Researchers from Oxford University have questioned whether it’s right to give Tamiflu to children with symptoms of swine flu, claiming that its side effects may outweigh the benefits.
Their study found that Tamiflu caused vomiting in around 1 in 20 children, which can lead to dehydration and complications. Also, the drug had little or no effect on asthma flare-ups and ear infections and didn’t reduce the chances of a child also needing antibiotics.
The research, published in the British Medical Journal, showed that Tamiflu and Relenza rarely prevented complications in children with seasonal flu. “We found that anti virals seemed to shorten the length of the illness by one day in children under 12,” explained Dr Matthew Thompson, one of the researchers, “which is a fairly small effect for an illness that usually lasts for around a week.”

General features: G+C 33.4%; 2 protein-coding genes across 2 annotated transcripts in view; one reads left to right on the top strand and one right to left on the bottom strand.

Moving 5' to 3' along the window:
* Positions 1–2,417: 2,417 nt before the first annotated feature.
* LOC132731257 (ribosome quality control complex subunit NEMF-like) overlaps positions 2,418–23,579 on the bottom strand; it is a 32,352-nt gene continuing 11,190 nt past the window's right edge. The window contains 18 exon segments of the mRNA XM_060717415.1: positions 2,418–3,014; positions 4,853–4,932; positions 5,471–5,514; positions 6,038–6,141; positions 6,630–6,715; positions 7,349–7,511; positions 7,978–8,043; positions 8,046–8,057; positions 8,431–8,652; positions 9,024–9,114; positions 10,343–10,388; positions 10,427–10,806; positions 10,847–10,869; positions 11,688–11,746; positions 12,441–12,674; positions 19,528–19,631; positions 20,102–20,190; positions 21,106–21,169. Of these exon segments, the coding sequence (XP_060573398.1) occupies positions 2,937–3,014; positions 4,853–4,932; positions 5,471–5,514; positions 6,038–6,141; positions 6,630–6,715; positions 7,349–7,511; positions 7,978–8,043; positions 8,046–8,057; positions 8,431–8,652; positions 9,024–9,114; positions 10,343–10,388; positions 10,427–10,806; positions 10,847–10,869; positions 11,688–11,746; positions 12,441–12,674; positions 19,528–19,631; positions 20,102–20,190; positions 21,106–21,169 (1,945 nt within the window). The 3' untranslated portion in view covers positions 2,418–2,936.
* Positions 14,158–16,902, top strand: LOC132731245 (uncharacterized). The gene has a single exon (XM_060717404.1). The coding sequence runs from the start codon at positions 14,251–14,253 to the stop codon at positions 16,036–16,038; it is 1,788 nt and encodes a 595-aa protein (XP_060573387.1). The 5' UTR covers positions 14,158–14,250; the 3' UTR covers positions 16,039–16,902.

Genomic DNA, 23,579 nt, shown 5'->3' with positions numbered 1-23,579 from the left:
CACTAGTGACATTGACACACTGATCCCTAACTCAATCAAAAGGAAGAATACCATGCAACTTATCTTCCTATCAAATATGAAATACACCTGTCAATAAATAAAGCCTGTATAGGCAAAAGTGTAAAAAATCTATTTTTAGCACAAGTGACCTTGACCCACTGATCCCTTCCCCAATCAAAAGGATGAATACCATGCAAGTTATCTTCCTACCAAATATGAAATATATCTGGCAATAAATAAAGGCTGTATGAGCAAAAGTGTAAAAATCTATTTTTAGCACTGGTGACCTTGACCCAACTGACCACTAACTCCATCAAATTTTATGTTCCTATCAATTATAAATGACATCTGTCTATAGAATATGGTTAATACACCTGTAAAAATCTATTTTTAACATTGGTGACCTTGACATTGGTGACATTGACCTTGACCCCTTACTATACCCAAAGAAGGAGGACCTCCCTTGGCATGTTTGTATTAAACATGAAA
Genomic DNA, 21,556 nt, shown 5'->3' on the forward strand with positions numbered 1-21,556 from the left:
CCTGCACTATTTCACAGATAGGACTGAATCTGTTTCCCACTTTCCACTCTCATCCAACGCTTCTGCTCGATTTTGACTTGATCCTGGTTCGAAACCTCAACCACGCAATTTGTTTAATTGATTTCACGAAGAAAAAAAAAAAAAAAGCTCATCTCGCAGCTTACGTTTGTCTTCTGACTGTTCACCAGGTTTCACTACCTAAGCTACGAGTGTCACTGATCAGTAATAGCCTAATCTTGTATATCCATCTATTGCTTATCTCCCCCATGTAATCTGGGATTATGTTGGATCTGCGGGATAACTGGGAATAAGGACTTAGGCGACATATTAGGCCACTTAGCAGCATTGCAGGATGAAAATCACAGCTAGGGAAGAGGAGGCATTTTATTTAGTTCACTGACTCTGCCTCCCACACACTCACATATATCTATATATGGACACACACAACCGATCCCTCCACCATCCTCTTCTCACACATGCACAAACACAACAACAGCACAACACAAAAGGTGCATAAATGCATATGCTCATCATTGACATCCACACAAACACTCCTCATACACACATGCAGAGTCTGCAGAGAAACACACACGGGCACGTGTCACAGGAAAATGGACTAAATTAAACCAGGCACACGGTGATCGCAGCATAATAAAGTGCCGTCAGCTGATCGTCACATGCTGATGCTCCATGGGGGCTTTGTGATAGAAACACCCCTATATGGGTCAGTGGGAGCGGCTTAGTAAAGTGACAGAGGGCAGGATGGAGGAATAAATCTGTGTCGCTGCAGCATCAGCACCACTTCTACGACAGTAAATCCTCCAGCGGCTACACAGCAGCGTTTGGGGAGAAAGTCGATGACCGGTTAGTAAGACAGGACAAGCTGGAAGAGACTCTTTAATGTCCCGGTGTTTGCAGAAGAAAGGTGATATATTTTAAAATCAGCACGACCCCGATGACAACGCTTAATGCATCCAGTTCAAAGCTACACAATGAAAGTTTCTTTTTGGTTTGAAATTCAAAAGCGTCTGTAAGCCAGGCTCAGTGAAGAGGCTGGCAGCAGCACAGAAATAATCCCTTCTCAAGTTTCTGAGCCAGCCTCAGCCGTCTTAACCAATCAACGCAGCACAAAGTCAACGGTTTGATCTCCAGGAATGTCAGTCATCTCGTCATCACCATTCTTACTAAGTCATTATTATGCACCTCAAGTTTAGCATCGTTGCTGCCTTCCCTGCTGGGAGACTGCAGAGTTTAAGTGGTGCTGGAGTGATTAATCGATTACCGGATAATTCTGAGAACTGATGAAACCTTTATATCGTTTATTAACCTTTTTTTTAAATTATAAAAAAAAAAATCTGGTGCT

The authors admit that their results only relate to seasonal flu, not the current swine flu pandemic. However, they state that the anti virals are also unlikely to be effective against swine flu (also known as the H1N1 virus).
So what should you do? The Department of Health is currently sticking with its policy of prescribing Tamiflu to young children who may have swine flu. “Whilst there is doubt about how swine flu affects children, we believe a safety-first approach of offering antivirals to everyone remains a sensible and responsible way forward,” said a DoH spokesperson. “However, we will keep this policy under review as we learn more about the virus and its effects.”
While many children and adults only have very mild symptoms, which can be treated with bed rest and non-prescription medicine, others may develop the illness more severely. So the current advice is, if you are at all worried about the symptoms your child is showing, or are unsure if you should be giving your child Tamiflu, speak to your doctor straight away. “For those who experience severe symptoms,” advise the DoH, “the best scientific advice tells us that Tamiflu should still be taken as soon as possible.”